Belfast Project: Chris Bray On The The Ivor Bell Case

Chris Bray, friend of Letters Blogatory and critic of the US and UK governments in the Belfast Project case, is back with an update on the British authorities’ decision to proceed with the prosecution of Ivor Bell.

After more than a year of bumbling indecision, the Public Prosecution Service of Northern Ireland has taken a bold stand: They are beginning to prepare to think about discussing a way to begin. Franz Kafka, call your office.

Fourteen months ago, using questionable evidence obtained from the archives at Boston College with the assistance of the U.S. Department of Justice, prosecutors in Northern Ireland filed charges against Ivor Bell, who is now 77 years old. Bell is reputed to have been chief of staff to Gerry Adams during the period when the latter was allegedly the Belfast commander of the Provisional IRA, and he was charged in the 1972 kidnapping and murder of the Belfast widow Jean McConville. But he wasn’t charged with that kidnapping and murder; rather, he was charged with having aided and abetted in that crime.

Today, forty-three years after McConville was killed, no one has been charged with killing her, or even publicly identified as a suspect; Ivor Bell is accused of aiding a crime committed by ghosts. News stories have alleged that Adams ordered her killing, but even those claims lack the most basic facts: Who took her out of her home? Who drove her to the beach where her body was found? Who killed her? In the police version of events, which must necessarily underlie an allegation of aiding and abetting, what was the name of the person who pulled the trigger? In short, if Ivor Bell aided and abetted, whom did he aid and abet? Did Bell assist a self-firing gun?

After Bell was first charged last March, the PPS began a long delaying action that saw them returning to court every few weeks to ask for one continuance after another. Finally, this May, a judge in Belfast gave the prosecutors an ultimatum: Make a decision in June, or have the case thrown out of court. So they did. On Thursday morning, the PPS marched back into court to announce that they had decided to proceed with the prosecution of Ivor Bell. They return to court in six weeks.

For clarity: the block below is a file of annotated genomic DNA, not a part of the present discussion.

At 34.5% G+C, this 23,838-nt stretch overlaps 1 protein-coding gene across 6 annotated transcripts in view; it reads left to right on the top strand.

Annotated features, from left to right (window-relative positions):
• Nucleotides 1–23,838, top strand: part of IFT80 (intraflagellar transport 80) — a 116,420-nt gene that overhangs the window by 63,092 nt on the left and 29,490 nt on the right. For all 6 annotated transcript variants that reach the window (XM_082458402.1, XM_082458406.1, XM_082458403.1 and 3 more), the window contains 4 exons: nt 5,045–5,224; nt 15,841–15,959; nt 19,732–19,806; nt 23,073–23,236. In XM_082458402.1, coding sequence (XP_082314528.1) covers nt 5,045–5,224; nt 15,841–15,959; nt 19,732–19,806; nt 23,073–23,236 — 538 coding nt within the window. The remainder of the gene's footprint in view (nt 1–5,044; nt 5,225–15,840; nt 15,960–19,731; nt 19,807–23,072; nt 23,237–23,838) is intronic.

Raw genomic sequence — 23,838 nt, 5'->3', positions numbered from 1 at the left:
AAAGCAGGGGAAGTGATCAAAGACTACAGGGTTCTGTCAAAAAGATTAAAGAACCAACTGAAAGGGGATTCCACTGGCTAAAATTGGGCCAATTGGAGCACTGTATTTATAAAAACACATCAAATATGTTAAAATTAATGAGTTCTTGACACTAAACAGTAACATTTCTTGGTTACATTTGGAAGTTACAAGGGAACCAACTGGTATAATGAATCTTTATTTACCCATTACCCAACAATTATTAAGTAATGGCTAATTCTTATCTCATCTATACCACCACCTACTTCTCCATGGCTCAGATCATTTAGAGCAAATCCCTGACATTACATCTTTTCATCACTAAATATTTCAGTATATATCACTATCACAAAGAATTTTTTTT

They are not, however, returning to court in six weeks to begin to prove their case. Here’s how the Irish Times describes the next court date in its story on the most recent developments:

Mr Bell was released on continuing bail and ordered to come back to court in six weeks when a date will be set for a preliminary inquiry to establish whether the case will proceed to trial in the Crown Court. While the PPS lawyer said six weeks was needed before prosecutors would be in a position to set a date due to extensive preparatory work required, Bell’s solicitor Peter Corrigan questioned the timeframe.

If “extensive preparatory work” is required, what they have been doing for the last fourteen months? Never mind that: They will now begin to prepare. In another month and a half, we’ll know if prosecutors in Belfast are able to set a date for an initial hearing that might then, at some future point, lead to an actual trial. Perhaps at the hypothetical future trial someone in Northern Ireland’s system of law enforcement will be able to whisper the name of Jean McConville’s actual supposed murderer. But perhaps not.

The murder of Jean McConville has become a can to be kicked endlessly down a road. The U.S. Attorney’s Office in Boston must be very proud to have helped with this important effort.

4 thoughts on “Belfast Project: Chris Bray On The The Ivor Bell Case

  1. Thanks, Chris, for this. The most interesting bit to me is the very end, where you suggest that the US authorities were taken for fools. I think the US provides judicial assistance in such cases because it’s obligated to do so and because it expects treaty partners such as the UK to do likewise. That’s not foolish—that’s smart.

    1. Ted,

      First, thanks for giving this post a home.

      As to the other part, I would put it this way: The smart decision to secure the investigative assistance of other countries by providing investigative assistance to them whenever they ask sometimes has the unfortunate effect of involving American authorities in the painfully bad decisions of foreign governments and their hapless, politicized police. When we weigh the value of the good effect of the bad one, I’m sure we’ll go on making the same choice with regard to mutual legal assistance. But as much as it benefits us, the costs are pretty clear.

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